Author(s): Ezra D, Hess WM, Strobel GA
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Abstract Muscodor albus, an endophytic fungus originally isolated from Cinnamomum zeylanicum, produces a mixture of volatile organic compounds (VOCs) in culture and its spectrum of antimicrobial activity is broad. Using the original isolate of M. albus as a selection tool, it has been possible to find other culturally and biochemically unique wild-type isolates of this organism existing as endophytes in a variety of other plant species, including Grevillea pterifolia (fern-leafed grevillea), Kennedia nigriscans (snake vine) and Terminalia prostrata (nanka bakarra) growing in the northern reaches of the Northern Territory of Australia. Interestingly, none of the new isolates had a culture morphology that was identical to the original isolate, nevertheless each possessed hyphal characteristics that resembled that isolate. Furthermore, their ITS-5.8S rDNA sequences were 96-99 \% identical to that of M. albus and the isolates were considered M. albus on the basis of the DNA sequence data. However, the VOCs produced by these new isolates greatly differed in quality from the original strain by virtue of the production of naphthalene, naphthalene, 1,1'-oxybis-, and one or more other compounds. In bioassays with a range of test micro-organisms, including fungi and bacteria, each isolate possessed biological activity but the range of activity was great. Artificial mixtures of some of the VOCs mimicked the effects of the VOCs of the fungus. The value of these observations to the biology and practical uses of M. albus in agriculture and other applications is discussed.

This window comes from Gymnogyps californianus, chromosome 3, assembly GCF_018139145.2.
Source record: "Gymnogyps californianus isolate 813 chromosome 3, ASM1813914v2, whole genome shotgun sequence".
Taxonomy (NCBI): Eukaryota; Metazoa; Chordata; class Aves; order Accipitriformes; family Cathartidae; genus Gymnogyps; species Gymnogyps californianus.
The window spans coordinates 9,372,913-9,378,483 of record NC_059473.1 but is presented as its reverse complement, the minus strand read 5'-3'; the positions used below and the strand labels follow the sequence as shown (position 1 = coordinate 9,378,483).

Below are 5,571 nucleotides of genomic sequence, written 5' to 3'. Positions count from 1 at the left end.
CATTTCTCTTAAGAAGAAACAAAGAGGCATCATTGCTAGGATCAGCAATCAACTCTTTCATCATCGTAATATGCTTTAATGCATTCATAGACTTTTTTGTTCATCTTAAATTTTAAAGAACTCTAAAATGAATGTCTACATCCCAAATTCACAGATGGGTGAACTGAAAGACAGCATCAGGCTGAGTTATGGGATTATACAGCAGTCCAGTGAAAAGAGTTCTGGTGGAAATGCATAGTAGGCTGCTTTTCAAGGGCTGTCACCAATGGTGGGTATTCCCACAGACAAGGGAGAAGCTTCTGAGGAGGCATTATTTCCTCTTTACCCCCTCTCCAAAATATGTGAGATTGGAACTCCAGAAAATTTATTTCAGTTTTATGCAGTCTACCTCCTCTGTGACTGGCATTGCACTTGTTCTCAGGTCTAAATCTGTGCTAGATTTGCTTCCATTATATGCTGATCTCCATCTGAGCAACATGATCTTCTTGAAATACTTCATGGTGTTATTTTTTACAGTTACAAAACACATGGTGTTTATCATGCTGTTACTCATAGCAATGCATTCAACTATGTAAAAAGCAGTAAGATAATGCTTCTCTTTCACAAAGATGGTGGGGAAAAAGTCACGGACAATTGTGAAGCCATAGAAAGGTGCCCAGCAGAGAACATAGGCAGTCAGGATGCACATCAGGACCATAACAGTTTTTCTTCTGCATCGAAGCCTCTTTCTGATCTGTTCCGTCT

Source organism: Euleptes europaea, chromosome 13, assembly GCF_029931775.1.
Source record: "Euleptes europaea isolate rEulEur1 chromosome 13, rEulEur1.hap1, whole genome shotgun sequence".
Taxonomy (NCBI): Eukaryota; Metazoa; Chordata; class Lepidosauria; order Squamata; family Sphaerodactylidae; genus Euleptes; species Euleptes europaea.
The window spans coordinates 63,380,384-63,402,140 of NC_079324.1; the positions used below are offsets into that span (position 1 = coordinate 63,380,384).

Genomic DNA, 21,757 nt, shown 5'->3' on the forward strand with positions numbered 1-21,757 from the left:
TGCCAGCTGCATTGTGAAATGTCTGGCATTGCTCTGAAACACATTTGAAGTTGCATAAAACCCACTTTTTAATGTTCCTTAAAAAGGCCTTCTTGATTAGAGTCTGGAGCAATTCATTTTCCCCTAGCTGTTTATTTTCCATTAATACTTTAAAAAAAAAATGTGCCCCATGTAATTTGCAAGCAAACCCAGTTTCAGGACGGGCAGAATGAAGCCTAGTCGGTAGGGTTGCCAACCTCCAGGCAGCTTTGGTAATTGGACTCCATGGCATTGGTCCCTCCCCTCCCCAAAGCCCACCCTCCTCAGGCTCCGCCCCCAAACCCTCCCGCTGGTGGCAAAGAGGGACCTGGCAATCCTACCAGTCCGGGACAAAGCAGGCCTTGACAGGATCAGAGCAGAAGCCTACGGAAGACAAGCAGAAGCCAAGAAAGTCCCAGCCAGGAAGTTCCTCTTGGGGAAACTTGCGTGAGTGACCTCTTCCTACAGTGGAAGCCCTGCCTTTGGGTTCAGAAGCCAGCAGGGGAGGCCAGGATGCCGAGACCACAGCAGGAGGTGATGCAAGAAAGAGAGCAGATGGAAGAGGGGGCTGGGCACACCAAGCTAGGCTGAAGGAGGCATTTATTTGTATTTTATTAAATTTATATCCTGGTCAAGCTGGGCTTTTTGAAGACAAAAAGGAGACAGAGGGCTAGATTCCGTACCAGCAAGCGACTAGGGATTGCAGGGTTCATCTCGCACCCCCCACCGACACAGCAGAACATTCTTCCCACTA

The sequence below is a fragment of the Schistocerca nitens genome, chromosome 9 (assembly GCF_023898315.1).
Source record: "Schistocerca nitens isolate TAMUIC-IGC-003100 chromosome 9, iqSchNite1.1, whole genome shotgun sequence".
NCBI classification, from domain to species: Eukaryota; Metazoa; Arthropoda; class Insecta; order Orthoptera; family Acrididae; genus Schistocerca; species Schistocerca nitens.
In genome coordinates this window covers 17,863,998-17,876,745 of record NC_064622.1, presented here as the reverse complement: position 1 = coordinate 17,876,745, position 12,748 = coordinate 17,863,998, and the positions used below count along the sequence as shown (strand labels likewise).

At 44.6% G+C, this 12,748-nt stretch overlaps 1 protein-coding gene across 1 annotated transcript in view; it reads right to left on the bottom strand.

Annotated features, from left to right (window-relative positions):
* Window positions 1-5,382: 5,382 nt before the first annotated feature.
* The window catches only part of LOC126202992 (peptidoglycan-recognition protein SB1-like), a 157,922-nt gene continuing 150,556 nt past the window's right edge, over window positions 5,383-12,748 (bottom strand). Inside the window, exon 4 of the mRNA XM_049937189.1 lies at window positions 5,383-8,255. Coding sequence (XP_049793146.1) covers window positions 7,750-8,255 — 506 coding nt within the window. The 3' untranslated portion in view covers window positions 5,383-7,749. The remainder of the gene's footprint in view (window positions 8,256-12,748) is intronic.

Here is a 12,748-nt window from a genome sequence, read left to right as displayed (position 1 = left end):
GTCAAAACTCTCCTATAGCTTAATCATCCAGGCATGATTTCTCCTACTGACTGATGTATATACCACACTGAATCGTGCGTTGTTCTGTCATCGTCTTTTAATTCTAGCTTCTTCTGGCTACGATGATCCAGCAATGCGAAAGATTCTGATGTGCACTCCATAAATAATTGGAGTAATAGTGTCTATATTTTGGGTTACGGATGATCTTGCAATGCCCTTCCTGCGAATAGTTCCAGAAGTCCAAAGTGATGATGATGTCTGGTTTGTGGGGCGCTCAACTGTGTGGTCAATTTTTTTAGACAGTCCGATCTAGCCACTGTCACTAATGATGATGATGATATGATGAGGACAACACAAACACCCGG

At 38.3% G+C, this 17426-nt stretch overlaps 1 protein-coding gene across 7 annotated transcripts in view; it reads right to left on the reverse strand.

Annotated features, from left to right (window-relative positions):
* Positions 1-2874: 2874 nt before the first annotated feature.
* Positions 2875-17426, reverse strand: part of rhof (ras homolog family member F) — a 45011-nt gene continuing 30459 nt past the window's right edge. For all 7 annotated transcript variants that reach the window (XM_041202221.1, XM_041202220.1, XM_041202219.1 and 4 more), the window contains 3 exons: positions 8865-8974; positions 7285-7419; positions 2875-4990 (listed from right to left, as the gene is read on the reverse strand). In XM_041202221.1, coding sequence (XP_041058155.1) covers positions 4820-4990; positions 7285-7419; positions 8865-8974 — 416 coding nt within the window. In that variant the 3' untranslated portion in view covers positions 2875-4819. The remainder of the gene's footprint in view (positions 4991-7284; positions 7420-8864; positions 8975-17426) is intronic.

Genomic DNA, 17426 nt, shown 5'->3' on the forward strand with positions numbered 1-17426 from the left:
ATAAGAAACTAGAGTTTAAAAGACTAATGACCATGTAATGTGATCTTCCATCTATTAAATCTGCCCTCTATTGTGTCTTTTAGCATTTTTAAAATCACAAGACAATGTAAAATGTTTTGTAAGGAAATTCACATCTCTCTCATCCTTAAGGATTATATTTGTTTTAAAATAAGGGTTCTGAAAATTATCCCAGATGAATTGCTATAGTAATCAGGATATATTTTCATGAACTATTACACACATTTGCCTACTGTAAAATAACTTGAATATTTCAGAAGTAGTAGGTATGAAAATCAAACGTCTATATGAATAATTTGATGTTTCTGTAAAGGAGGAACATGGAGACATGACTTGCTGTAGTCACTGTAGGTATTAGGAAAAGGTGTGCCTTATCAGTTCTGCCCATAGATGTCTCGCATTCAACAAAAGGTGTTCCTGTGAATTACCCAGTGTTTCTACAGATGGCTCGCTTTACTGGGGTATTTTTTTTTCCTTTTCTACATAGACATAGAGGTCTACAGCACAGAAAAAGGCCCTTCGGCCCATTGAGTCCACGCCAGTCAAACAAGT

This article was published in Microbiology
and referenced in Journal of Biodiversity, Bioprospecting and Development